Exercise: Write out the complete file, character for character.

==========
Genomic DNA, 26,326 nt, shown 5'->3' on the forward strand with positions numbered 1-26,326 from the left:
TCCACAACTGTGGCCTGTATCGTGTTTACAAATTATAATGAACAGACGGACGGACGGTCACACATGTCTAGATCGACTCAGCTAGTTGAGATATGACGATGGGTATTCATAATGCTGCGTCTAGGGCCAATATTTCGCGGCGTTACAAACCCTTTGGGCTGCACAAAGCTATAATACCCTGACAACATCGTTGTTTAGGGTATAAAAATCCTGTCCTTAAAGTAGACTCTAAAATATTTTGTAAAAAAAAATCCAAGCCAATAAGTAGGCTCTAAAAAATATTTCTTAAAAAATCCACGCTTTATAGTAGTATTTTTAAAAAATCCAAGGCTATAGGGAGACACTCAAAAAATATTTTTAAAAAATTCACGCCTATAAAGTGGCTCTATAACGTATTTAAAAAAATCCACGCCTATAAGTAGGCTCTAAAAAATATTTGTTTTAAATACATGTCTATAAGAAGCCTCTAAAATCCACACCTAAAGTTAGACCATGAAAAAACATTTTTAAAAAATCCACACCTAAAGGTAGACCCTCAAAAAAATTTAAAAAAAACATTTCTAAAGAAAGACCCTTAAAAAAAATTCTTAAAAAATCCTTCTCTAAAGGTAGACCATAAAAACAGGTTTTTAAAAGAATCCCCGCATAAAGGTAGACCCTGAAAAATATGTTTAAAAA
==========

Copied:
Genomic DNA, 26,326 nt, shown 5'->3' on the forward strand with positions numbered 1-26,326 from the left:
TCCACAACTGTGGCCTGTATCGTGTTTACAAATTATAATGAACAGACGGACGGACGGTCACACATGTCTAGATCGACTCAGCTAGTTGAGATATGACGATGGGTATTCATAATGCTGCGTCTAGGGCCAATATTTCGCGGCGTTACAAACCCTTTGGGCTGCACAAAGCTATAATACCCTGACAACATCGTTGTTTAGGGTATAAAAATCCTGTCCTTAAAGTAGACTCTAAAATATTTTGTAAAAAAAAATCCAAGCCAATAAGTAGGCTCTAAAAAATATTTCTTAAAAAATCCACGCTTTATAGTAGTATTTTTAAAAAATCCAAGGCTATAGGGAGACACTCAAAAAATATTTTTAAAAAATTCACGCCTATAAAGTGGCTCTATAACGTATTTAAAAAAATCCACGCCTATAAGTAGGCTCTAAAAAATATTTGTTTTAAATACATGTCTATAAGAAGCCTCTAAAATCCACACCTAAAGTTAGACCATGAAAAAACATTTTTAAAAAATCCACACCTAAAGGTAGACCCTCAAAAAAATTTAAAAAAAACATTTCTAAAGAAAGACCCTTAAAAAAAATTCTTAAAAAATCCTTCTCTAAAGGTAGACCATAAAAACAGGTTTTTAAAAGAATCCCCGCATAAAGGTAGACCCTGAAAAATATGTTTAAAAA